The Segway PT will be discontinued in July.

By Andrea Romano
June 25, 2020
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It’s officially the end of the road — for Segway that is.

The vehicle-of-choice for tourists, mall cops, and maybe your mom and dad on vacation, is officially ending its production after 20 years, according to The Associated Press

Segway Inc. announced on Tuesday that the company is officially retiring the Segway PT, possibly their original model, on July 15, The Associated Press reported. The Segway PT (Personal Transporter) is probably one of the most recognizable models, which was unveiled in 2001, according to the Segway website.

The decision to discontinue the Segway model comes in tandem with a reduction in staff — with 21 employees to be laid off, another 12 employees to stay on temporarily for two months to a year, and only five to remain at the New Hampshire manufacturing facility, according to The Associated Press.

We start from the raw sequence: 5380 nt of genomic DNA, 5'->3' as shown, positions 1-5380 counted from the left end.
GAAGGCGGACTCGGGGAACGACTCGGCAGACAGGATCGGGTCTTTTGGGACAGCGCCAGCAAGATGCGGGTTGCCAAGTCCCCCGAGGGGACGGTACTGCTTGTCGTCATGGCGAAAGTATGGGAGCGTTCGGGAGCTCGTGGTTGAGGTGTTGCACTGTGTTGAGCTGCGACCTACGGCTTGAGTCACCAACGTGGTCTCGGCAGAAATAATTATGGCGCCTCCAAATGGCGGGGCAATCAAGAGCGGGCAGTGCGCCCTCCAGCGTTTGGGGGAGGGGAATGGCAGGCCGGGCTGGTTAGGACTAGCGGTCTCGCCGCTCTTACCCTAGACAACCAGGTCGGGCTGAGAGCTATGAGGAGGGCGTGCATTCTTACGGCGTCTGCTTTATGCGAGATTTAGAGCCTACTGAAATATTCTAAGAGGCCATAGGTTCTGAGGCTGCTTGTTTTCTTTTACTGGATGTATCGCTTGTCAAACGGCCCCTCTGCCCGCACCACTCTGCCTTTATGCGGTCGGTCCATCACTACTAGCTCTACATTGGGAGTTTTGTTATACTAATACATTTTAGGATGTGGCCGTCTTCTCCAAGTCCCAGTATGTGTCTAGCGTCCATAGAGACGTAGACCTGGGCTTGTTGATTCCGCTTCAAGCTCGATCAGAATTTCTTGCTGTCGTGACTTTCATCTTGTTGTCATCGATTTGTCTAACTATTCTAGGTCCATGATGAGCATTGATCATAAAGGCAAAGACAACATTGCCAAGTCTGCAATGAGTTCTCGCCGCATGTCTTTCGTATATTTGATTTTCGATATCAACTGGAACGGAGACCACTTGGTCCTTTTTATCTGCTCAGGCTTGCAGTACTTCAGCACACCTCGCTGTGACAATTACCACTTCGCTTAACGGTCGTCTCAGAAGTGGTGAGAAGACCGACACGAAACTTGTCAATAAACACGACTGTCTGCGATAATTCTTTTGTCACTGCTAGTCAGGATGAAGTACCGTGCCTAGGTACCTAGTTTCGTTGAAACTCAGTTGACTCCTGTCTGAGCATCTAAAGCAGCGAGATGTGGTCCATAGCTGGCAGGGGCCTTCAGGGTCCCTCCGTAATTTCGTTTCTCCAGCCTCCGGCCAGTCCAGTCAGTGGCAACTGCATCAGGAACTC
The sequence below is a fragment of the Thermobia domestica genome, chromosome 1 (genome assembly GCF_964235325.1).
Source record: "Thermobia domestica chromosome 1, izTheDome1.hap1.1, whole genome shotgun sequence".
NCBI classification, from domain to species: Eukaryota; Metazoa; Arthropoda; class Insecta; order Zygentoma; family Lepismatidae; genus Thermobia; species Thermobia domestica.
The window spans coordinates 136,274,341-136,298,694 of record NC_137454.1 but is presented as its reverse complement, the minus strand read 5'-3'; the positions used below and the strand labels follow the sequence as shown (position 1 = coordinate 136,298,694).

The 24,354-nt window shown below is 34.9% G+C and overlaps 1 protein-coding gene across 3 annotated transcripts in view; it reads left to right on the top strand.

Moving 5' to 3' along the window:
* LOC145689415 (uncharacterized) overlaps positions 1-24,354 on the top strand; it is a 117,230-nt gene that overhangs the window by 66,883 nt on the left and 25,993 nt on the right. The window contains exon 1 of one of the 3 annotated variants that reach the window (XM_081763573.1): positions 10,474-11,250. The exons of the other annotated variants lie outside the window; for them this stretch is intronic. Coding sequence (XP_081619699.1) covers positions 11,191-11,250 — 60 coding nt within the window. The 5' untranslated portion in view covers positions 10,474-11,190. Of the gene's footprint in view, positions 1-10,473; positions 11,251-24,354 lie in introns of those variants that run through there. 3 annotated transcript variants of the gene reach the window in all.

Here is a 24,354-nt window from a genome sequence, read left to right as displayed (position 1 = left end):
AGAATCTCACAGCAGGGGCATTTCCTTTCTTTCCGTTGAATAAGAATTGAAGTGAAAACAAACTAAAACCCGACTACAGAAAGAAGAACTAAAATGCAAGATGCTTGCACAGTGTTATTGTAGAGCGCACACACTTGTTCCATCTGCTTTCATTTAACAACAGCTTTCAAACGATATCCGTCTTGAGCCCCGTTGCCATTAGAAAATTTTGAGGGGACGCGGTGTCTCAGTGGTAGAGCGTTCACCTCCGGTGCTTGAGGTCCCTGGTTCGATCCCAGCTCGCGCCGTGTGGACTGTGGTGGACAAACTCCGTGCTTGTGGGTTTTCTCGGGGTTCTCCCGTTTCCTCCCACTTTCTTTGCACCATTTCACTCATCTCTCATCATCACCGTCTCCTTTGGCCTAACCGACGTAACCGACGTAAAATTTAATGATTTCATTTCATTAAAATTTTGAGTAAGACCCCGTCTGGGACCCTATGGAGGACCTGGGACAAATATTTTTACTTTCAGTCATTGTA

The company mentioned in a statement that while the ongoing coronavirus pandemic certainly affected sales and production, it was not the main deciding factor to discontinue the model. The Associated Press reported that the Segway PT accounted for only 1.5 percent of sales for the company last year.

Jeff Greenberg / Contributor / Getty Images

The original price tag was $5,000 per scooter, according to The Associated Press, which was a hefty expense for people who wished to buy one as a personal mobility tool. The difficulty of trying to ride one was also an obstacle, since you had to balance yourself perfectly in order to ride it smoothly. According to The Associated Press, the Segway PT was involved in a number of high-profile accidents over the years, including one incident involving former president George W. Bush in 2003 and the tragic death of British millionaire Jim Heselden in 2009, less than a year after he bought the company itself.

On top of the precarious ride, it also was the subject of some ridicule, namely because of the scooter’s look and design, as well as its popularity amongst cops and security guards, as well as guided tours in many cities around the world. No matter where you are, you’ve probably seen (or ran into) a gaggle of tourists slowly rolling through your city at some point. It’s unclear how many Segway tour companies will adapt as vehicles get older and breakdown in the coming years.

Depending on who you ask, the original Segway’s demise may be a tragedy or a celebration.

Rest in peace, Segway PT. We hardly knew ye.